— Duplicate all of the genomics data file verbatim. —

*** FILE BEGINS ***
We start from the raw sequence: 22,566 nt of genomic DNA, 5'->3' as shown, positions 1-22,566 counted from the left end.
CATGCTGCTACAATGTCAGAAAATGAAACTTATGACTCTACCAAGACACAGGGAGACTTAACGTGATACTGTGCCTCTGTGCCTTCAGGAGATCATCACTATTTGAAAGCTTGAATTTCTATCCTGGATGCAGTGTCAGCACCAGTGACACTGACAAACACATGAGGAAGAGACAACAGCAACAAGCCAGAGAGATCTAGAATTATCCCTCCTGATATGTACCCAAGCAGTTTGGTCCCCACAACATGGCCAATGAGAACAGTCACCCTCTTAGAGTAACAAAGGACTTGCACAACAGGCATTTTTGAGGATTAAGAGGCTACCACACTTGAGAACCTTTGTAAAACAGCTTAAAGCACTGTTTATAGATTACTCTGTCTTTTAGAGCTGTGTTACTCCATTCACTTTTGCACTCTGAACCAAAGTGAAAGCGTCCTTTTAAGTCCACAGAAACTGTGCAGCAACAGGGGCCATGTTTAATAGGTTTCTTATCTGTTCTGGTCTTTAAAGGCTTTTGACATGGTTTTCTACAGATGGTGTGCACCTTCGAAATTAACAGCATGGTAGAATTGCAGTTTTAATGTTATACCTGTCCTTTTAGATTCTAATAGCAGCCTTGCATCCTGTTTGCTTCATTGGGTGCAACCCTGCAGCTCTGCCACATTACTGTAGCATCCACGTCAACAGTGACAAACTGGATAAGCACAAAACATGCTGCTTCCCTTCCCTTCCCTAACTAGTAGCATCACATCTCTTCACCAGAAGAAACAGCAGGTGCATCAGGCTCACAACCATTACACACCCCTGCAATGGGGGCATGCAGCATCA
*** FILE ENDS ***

We start from the raw sequence: 22,566 nt of genomic DNA, 5'->3' as shown, positions 1-22,566 counted from the left end.
CATGCTGCTACAATGTCAGAAAATGAAACTTATGACTCTACCAAGACACAGGGAGACTTAACGTGATACTGTGCCTCTGTGCCTTCAGGAGATCATCACTATTTGAAAGCTTGAATTTCTATCCTGGATGCAGTGTCAGCACCAGTGACACTGACAAACACATGAGGAAGAGACAACAGCAACAAGCCAGAGAGATCTAGAATTATCCCTCCTGATATGTACCCAAGCAGTTTGGTCCCCACAACATGGCCAATGAGAACAGTCACCCTCTTAGAGTAACAAAGGACTTGCACAACAGGCATTTTTGAGGATTAAGAGGCTACCACACTTGAGAACCTTTGTAAAACAGCTTAAAGCACTGTTTATAGATTACTCTGTCTTTTAGAGCTGTGTTACTCCATTCACTTTTGCACTCTGAACCAAAGTGAAAGCGTCCTTTTAAGTCCACAGAAACTGTGCAGCAACAGGGGCCATGTTTAATAGGTTTCTTATCTGTTCTGGTCTTTAAAGGCTTTTGACATGGTTTTCTACAGATGGTGTGCACCTTCGAAATTAACAGCATGGTAGAATTGCAGTTTTAATGTTATACCTGTCCTTTTAGATTCTAATAGCAGCCTTGCATCCTGTTTGCTTCATTGGGTGCAACCCTGCAGCTCTGCCACATTACTGTAGCATCCACGTCAACAGTGACAAACTGGATAAGCACAAAACATGCTGCTTCCCTTCCCTTCCCTAACTAGTAGCATCACATCTCTTCACCAGAAGAAACAGCAGGTGCATCAGGCTCACAACCATTACACACCCCTGCAATGGGGGCATGCAGCATCA